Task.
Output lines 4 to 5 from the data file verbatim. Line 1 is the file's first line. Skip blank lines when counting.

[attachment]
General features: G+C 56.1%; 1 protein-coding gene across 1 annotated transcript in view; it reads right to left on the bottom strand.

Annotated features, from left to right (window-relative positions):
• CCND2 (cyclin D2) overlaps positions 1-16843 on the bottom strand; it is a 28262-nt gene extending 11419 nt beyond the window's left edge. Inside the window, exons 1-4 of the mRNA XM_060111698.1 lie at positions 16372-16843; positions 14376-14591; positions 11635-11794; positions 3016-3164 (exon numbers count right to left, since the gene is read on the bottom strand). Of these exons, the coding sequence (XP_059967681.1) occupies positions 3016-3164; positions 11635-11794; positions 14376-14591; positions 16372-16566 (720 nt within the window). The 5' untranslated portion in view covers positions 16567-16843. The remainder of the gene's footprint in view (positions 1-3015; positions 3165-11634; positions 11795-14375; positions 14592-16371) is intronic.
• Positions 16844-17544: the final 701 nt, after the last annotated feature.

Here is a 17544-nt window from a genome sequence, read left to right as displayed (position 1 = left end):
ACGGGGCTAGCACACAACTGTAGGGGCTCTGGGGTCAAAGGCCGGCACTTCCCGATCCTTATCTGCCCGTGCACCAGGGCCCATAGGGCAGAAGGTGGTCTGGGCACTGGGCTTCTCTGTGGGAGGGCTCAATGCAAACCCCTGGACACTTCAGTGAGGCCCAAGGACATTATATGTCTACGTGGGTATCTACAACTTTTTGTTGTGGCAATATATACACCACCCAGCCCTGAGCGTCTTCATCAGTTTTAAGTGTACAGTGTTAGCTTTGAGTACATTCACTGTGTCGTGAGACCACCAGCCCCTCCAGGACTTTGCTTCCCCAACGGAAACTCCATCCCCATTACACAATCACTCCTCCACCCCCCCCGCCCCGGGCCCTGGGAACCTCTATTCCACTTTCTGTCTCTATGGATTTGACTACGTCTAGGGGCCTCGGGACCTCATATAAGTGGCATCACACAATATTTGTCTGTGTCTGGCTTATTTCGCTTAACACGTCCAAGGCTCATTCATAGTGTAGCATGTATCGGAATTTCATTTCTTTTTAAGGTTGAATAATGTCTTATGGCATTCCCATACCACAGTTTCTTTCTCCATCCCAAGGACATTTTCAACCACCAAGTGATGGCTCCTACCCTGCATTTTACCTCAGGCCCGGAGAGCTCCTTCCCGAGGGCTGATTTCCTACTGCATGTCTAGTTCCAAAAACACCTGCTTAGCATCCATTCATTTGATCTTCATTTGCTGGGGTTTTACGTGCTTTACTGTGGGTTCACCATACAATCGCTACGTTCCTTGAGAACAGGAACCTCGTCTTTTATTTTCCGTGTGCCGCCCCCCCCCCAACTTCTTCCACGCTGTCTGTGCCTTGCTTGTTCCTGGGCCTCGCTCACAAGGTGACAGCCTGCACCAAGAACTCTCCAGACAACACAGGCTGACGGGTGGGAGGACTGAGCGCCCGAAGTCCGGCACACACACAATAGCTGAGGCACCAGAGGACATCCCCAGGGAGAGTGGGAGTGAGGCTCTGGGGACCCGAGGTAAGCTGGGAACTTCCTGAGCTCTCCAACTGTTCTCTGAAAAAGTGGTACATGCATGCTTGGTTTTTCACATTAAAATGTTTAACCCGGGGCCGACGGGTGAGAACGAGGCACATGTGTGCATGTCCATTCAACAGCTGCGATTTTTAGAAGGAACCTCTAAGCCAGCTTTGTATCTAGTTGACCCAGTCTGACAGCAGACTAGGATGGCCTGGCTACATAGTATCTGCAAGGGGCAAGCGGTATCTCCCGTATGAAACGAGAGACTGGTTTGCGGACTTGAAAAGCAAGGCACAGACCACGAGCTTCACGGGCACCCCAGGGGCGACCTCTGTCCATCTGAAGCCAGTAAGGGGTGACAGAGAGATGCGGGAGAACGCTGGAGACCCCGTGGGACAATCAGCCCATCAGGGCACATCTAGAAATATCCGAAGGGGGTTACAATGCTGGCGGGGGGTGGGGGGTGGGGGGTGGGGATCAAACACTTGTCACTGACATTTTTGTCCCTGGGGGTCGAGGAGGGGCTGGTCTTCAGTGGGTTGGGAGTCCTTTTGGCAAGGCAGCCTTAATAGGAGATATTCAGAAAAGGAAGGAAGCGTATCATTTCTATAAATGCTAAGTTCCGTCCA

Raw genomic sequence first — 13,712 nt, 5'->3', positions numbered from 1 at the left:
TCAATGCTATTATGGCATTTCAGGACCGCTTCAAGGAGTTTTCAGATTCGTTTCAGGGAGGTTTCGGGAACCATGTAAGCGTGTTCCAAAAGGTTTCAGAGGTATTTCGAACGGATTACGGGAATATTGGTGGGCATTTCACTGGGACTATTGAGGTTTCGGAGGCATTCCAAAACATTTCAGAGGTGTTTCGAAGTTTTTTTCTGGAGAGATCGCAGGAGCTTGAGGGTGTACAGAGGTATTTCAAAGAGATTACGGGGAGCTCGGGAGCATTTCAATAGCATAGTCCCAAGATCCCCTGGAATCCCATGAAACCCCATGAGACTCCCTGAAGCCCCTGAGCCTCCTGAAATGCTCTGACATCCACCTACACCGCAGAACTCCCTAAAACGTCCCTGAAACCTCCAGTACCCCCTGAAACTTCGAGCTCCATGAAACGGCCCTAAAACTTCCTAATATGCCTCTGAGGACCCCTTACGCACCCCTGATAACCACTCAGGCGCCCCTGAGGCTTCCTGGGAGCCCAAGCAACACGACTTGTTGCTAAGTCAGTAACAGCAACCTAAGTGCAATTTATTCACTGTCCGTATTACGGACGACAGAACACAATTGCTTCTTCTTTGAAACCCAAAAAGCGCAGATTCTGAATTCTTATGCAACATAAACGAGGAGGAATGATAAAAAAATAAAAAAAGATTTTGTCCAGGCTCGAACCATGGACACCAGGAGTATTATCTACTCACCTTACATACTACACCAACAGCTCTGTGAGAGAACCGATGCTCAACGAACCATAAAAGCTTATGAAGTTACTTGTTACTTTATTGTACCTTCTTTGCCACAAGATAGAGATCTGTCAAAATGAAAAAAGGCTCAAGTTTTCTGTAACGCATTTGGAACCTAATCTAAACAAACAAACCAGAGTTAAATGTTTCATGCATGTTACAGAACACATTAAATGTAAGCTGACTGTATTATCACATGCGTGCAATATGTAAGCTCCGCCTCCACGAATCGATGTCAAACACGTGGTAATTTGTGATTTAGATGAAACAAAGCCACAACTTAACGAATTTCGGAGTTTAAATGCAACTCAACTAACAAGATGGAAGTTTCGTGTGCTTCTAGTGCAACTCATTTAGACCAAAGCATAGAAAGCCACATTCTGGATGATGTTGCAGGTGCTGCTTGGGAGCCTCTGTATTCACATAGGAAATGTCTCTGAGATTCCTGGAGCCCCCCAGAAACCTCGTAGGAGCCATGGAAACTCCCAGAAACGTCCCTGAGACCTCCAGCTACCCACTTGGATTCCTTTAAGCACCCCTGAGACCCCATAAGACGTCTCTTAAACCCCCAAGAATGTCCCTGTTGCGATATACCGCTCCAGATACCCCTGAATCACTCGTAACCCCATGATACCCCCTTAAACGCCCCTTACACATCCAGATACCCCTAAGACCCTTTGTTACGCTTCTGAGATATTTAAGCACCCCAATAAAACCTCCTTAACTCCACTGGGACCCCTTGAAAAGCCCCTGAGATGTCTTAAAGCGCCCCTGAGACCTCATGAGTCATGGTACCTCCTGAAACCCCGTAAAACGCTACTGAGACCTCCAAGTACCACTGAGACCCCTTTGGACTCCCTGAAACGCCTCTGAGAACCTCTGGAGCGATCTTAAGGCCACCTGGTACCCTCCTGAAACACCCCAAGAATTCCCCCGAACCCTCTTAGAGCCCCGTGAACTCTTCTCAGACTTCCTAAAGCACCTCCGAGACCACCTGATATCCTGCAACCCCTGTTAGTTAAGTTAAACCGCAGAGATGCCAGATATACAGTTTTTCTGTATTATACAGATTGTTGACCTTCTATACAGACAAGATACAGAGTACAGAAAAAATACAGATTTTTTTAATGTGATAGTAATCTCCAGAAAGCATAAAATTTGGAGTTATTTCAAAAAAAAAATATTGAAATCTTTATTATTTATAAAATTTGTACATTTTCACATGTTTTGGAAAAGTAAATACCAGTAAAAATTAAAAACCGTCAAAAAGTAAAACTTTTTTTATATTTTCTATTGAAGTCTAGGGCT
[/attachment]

• Positions 16844-17544: the final 701 nt, after the last annotated feature.

Here is a 17544-nt window from a genome sequence, read left to right as displayed (position 1 = left end):